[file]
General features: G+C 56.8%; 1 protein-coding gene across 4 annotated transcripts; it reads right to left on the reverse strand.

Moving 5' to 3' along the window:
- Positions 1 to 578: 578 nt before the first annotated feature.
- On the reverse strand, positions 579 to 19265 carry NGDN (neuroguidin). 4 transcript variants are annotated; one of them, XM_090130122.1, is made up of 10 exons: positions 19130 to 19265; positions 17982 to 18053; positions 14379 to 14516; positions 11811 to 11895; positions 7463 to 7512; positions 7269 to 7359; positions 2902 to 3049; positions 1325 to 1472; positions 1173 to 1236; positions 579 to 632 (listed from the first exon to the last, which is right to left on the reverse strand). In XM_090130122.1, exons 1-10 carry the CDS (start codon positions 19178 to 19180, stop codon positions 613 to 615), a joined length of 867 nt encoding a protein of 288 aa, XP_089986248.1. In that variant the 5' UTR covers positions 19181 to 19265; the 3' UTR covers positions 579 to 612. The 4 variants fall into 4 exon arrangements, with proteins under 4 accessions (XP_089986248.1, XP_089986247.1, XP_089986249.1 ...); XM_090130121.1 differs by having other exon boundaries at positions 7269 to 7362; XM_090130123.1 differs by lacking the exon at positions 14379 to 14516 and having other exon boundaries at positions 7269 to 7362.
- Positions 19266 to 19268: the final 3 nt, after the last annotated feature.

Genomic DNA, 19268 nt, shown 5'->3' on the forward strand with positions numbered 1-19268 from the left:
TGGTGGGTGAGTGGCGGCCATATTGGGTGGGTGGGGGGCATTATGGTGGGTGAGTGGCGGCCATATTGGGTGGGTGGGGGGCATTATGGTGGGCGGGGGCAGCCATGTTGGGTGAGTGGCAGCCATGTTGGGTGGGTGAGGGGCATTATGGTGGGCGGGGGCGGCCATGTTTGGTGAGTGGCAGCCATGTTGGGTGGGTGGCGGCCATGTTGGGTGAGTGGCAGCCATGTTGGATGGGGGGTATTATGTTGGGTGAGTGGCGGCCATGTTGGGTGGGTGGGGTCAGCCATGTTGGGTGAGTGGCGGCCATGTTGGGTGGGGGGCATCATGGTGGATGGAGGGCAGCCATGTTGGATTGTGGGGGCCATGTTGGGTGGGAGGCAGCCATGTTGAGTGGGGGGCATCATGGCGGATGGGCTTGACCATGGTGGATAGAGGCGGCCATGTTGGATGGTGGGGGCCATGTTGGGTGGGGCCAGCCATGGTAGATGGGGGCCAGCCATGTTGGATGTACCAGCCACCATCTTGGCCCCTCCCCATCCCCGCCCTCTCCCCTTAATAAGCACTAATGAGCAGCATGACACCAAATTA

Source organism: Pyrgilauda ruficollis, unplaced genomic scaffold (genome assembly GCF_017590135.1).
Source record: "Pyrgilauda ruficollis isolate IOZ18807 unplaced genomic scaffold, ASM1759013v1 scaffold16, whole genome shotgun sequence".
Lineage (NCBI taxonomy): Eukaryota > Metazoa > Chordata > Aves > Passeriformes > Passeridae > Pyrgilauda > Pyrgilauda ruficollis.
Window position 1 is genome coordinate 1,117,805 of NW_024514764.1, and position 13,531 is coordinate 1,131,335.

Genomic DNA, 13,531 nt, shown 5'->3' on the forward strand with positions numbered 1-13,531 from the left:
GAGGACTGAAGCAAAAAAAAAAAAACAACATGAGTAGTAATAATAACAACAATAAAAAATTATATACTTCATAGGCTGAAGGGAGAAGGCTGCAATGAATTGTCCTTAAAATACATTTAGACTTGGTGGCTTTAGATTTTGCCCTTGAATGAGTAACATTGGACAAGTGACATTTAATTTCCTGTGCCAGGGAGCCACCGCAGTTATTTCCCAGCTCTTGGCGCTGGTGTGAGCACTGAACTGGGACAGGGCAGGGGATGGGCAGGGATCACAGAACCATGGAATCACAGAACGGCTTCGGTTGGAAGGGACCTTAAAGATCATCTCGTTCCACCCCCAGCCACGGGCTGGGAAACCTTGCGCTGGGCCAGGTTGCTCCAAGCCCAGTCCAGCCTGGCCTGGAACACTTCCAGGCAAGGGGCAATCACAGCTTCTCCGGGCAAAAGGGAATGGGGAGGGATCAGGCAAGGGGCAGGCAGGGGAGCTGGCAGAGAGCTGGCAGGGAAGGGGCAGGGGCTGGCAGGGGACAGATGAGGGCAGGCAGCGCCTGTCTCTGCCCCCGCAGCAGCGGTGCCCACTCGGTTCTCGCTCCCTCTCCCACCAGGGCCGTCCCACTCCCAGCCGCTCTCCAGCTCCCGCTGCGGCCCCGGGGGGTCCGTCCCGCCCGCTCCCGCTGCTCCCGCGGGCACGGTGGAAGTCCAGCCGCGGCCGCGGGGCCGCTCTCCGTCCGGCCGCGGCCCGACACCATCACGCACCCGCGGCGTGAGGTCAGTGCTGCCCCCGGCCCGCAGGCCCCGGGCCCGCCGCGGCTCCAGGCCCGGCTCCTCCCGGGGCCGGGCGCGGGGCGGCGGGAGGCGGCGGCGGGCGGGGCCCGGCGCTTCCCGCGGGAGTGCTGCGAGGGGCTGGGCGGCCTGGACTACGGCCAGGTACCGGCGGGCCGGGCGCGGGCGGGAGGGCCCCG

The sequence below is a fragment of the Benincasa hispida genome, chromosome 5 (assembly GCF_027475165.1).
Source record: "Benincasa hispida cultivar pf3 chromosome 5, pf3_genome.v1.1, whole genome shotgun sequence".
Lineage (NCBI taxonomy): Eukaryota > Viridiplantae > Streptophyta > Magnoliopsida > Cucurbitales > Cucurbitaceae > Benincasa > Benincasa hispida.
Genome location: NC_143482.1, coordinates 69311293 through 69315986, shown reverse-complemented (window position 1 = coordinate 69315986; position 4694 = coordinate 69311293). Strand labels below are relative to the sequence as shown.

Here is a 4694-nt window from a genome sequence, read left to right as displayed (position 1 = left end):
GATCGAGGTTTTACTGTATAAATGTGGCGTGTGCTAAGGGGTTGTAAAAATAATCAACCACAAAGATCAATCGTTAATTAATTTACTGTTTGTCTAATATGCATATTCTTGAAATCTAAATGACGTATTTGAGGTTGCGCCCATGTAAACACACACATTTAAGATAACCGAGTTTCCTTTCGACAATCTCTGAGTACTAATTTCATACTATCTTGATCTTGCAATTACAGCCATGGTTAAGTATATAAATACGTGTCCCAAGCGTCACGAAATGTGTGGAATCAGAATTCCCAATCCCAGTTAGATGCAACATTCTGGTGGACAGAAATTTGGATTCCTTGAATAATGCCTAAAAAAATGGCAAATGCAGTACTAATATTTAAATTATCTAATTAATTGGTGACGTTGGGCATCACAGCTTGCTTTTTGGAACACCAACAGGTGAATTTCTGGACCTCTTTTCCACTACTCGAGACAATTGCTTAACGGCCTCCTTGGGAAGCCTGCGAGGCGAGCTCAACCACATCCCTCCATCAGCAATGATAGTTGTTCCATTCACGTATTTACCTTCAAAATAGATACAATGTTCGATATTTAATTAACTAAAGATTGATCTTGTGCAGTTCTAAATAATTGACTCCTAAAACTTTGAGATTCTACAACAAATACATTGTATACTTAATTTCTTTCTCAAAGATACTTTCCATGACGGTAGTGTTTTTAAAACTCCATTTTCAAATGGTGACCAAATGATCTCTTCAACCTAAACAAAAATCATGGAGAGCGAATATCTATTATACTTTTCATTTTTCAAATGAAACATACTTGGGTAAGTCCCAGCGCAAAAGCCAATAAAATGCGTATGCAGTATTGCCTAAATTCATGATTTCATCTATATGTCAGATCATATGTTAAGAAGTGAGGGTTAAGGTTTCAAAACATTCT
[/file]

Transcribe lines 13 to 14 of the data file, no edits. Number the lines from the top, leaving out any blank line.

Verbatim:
GAGGACTGAAGCAAAAAAAAAAAAACAACATGAGTAGTAATAATAACAACAATAAAAAATTATATACTTCATAGGCTGAAGGGAGAAGGCTGCAATGAATTGTCCTTAAAATACATTTAGACTTGGTGGCTTTAGATTTTGCCCTTGAATGAGTAACATTGGACAAGTGACATTTAATTTCCTGTGCCAGGGAGCCACCGCAGTTATTTCCCAGCTCTTGGCGCTGGTGTGAGCACTGAACTGGGACAGGGCAGGGGATGGGCAGGGATCACAGAACCATGGAATCACAGAACGGCTTCGGTTGGAAGGGACCTTAAAGATCATCTCGTTCCACCCCCAGCCACGGGCTGGGAAACCTTGCGCTGGGCCAGGTTGCTCCAAGCCCAGTCCAGCCTGGCCTGGAACACTTCCAGGCAAGGGGCAATCACAGCTTCTCCGGGCAAAAGGGAATGGGGAGGGATCAGGCAAGGGGCAGGCAGGGGAGCTGGCAGAGAGCTGGCAGGGAAGGGGCAGGGGCTGGCAGGGGACAGATGAGGGCAGGCAGCGCCTGTCTCTGCCCCCGCAGCAGCGGTGCCCACTCGGTTCTCGCTCCCTCTCCCACCAGGGCCGTCCCACTCCCAGCCGCTCTCCAGCTCCCGCTGCGGCCCCGGGGGGTCCGTCCCGCCCGCTCCCGCTGCTCCCGCGGGCACGGTGGAAGTCCAGCCGCGGCCGCGGGGCCGCTCTCCGTCCGGCCGCGGCCCGACACCATCACGCACCCGCGGCGTGAGGTCAGTGCTGCCCCCGGCCCGCAGGCCCCGGGCCCGCCGCGGCTCCAGGCCCGGCTCCTCCCGGGGCCGGGCGCGGGGCGGCGGGAGGCGGCGGCGGGCGGGGCCCGGCGCTTCCCGCGGGAGTGCTGCGAGGGGCTGGGCGGCCTGGACTACGGCCAGGTACCGGCGGGCCGGGCGCGGGCGGGAGGGCCCCG

The sequence below is a fragment of the Benincasa hispida genome, chromosome 5 (assembly GCF_027475165.1).